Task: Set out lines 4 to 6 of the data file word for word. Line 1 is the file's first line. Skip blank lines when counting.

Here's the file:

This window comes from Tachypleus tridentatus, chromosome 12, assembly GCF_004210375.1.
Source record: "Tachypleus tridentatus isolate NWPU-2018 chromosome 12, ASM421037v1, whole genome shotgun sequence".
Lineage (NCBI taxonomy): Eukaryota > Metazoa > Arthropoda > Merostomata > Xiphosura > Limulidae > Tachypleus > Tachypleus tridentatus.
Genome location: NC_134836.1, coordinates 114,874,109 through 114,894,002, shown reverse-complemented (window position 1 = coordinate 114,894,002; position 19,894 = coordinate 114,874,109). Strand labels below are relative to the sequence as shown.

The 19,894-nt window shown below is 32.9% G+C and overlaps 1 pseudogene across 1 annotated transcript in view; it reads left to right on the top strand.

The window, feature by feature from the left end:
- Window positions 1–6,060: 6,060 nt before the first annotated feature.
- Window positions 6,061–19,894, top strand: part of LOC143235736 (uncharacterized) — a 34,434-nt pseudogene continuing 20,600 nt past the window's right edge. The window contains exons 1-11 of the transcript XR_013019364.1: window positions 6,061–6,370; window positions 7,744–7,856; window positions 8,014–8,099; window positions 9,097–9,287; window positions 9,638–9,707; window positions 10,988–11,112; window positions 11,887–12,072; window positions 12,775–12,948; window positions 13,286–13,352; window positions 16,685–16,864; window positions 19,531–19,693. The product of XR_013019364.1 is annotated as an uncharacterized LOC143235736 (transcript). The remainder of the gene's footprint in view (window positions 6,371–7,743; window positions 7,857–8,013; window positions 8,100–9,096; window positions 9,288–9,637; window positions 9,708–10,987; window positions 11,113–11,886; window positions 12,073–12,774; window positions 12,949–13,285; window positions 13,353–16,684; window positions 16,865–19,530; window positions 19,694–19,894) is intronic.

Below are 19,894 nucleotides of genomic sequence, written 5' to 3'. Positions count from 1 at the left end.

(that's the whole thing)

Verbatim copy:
Genome location: NC_134836.1, coordinates 114,874,109 through 114,894,002, shown reverse-complemented (window position 1 = coordinate 114,894,002; position 19,894 = coordinate 114,874,109). Strand labels below are relative to the sequence as shown.

The 19,894-nt window shown below is 32.9% G+C and overlaps 1 pseudogene across 1 annotated transcript in view; it reads left to right on the top strand.

The window, feature by feature from the left end: